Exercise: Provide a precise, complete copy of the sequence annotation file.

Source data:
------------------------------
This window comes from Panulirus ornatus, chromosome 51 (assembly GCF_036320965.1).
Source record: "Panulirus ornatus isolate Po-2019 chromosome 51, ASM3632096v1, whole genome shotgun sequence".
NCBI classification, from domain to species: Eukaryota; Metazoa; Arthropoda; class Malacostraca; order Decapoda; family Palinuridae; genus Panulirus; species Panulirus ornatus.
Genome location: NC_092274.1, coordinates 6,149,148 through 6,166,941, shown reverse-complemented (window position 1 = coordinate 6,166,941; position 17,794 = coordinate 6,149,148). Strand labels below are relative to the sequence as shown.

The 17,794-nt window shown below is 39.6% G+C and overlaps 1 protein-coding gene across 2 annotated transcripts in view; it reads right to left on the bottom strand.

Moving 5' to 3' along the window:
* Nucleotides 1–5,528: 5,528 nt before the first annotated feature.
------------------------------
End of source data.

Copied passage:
This window comes from Panulirus ornatus, chromosome 51 (assembly GCF_036320965.1).
Source record: "Panulirus ornatus isolate Po-2019 chromosome 51, ASM3632096v1, whole genome shotgun sequence".
NCBI classification, from domain to species: Eukaryota; Metazoa; Arthropoda; class Malacostraca; order Decapoda; family Palinuridae; genus Panulirus; species Panulirus ornatus.
Genome location: NC_092274.1, coordinates 6,149,148 through 6,166,941, shown reverse-complemented (window position 1 = coordinate 6,166,941; position 17,794 = coordinate 6,149,148). Strand labels below are relative to the sequence as shown.

The 17,794-nt window shown below is 39.6% G+C and overlaps 1 protein-coding gene across 2 annotated transcripts in view; it reads right to left on the bottom strand.

Moving 5' to 3' along the window:
* Nucleotides 1–5,528: 5,528 nt before the first annotated feature.